Another way in which BDD streamlines SDLC is by facilitating collaboration between developers, testers, and customers. It provides a platform enabling both technical and non-technical teams to seamlessly collaborate and interpret the requirements. Once the requirements are clear, it becomes straightforward to accomplish all the SDLC-related tasks.
Process of BDD
BDD guarantees that all development projects focus on fulfilling the business needs and also fulfil the user’s requirements. The process of BDD involves the following stages:
- Describe the behavior: The team discusses the user story based on the requirements and examples.
- Write test definition: The team writes test definitions based on the requirements and expected system behavior.
- Run and fail: This stage involves running the test and determining whether it passes or fails.
- Write code to make the test pass: This stage involves writing the code that can pass the test.
- Run and pass: It involves running the test and acquiring the outcome.
You can understand the overall process of BDD with the following format of the acceptance test:
- Given: This stage accepts the input from the user: a certain scenario
- When: It denotes an action performed by the user
- Then: It denotes the estimated system outcome
Here’s a practical example of the BDD process:
Given the user has entered a date in an invalid format on the form
When they click on the “submit” button
Then the form shows proper validation messages
Pros and Cons of Behavioral Driven Development (BDD)
|Pros of Behavioral Driven Development
|Cons of Behavioral Driven Development
|1. Short learning curve
2. Reaches a broad audience
3. Improved communication between product owners, testers, and developers
4. No need to solve post-modification and post-deployment flaws
Improved quality code leads to reduced costs of maintenance and minimizes project risk
5. The use of ubiquitous language makes sure all teams have full visibility into the project’s advancement
6. Uses the low jargon and easily understandable approach
|1. Doesn’t support the waterfall approach
2. Needs working experience in TDD
3. Less efficient for small development teams
4. Must be implemented at the project’s initial phase
What is Acceptance Test Driven Development (ATDD)?
Acceptance Test Driven Development (ATDD) is a software development practice focused on test automation. It is extended on the TDD approach to facilitate improved collaboration between testers, developers, and business participants. This test-first approach is frequently related to agile methodologies.
It makes the acceptance test cases the development’s foundation to focus on the end users’ requirements. Specifically, it aims to provide the agreed-on behavior/functionality of the system. In its implementation, the test is written from the user’s viewpoint and test cases are developed before the coding process begins.
There is no denying that there exist several similarities between ATDD and BDD approaches. However, BDD primarily focuses on the system’s behavior whereas ATTD focuses on the user’s requirements.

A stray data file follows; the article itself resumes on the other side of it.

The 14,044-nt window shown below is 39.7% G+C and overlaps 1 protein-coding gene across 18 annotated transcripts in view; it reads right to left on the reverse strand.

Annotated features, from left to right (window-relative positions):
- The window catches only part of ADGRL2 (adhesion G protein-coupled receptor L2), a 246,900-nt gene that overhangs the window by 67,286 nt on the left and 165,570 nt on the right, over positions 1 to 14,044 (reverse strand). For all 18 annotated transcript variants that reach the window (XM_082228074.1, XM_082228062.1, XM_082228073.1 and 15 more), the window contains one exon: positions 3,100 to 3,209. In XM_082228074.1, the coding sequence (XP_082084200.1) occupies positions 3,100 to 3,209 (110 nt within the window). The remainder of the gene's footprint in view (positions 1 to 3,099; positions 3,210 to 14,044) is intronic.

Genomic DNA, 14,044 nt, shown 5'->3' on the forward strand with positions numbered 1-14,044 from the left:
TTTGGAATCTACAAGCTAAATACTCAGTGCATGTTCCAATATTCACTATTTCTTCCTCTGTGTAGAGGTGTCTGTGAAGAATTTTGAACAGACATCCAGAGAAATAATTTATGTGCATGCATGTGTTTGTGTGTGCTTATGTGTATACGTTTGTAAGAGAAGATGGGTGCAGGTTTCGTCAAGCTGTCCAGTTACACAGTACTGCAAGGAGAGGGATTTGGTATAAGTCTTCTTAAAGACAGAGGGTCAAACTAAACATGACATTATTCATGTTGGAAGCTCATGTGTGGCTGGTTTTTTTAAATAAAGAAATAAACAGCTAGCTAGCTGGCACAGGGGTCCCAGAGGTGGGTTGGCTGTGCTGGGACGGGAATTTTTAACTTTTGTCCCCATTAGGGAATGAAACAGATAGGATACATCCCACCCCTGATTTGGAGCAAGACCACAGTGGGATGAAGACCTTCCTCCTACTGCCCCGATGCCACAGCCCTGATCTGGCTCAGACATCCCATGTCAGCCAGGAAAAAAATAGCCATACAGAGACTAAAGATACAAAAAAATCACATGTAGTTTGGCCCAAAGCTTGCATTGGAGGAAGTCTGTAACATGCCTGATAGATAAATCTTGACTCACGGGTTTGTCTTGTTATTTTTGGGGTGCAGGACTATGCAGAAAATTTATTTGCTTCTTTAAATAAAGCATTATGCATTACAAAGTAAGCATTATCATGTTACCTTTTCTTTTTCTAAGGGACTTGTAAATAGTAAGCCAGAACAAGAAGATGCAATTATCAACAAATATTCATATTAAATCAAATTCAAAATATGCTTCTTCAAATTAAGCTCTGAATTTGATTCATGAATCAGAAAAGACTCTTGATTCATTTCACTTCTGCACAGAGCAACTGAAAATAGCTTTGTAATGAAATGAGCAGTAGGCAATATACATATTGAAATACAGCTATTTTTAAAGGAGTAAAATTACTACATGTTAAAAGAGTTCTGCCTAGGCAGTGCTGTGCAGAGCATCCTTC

Benefits of ATDD
i. Prioritizes customer needs:
ATDD considers the user acceptance test criteria as the foundation for development. Therefore, customer needs are the central focus of the entire development process of ATDD. It helps developers exhaustively envisage the result. This leads to better coding and improved unit testing. It focuses on the end user’s need at each stage of development because it impels the developer to contemplate from a customer’s perception.
ii. Easy to manage:
The size of the team required for managing the ATDD development is small. The reason is this development takes place in multiple small iterations. Evidently, smaller teams are experienced and easy to build. They own the skills specific to the ATDD development process. With the ATDD approach, it becomes easy to manage infrastructure and resources, unlike the large development teams.
iii. Quick identification and resolution of issues:
Testing is a crucial component of the software development process. It is vital to perform testing several times to check whether the created code meets the defined expectations or not. Therefore, it helps the developers to identify and resolve the issues at the earliest.
iv. Facilitates improved collaboration:
Collaboration begins as soon as the user story is written. It extends till the designed code fulfills the acceptance criteria. ATDD enables seamless collaboration between product owners, developers, testers, business analysts, cross-team members, and other business participants. With the help of the defined acceptance criteria and collaboration, all team members understand what must be achieved. So, they can ensure better fulfillment of the requirements.
Process of ATDD
Essentially, there is no definite approach to the implementation of the ATDD cycle. However, it usually involves four stages commonly found in all ATDD approaches. These stages are discussed below:
Stage 1: Discuss:
This stage of ATDD practice discusses the customer’s requirements. Simply put, it analyzes the end product which the customer expects from the development. To understand their expectations, testers and developers conduct a meeting with the clients/owners/business stakeholders of the product. They comprehensively discuss all the specifications and needs of the proposed feature.
Stage 2: Distill:
In this stage, tests are placed in a format that the testing tool can easily understand. It distills the simple English tests in a format that the system understands. Consequently, it becomes easy to implement tests within the development source codes.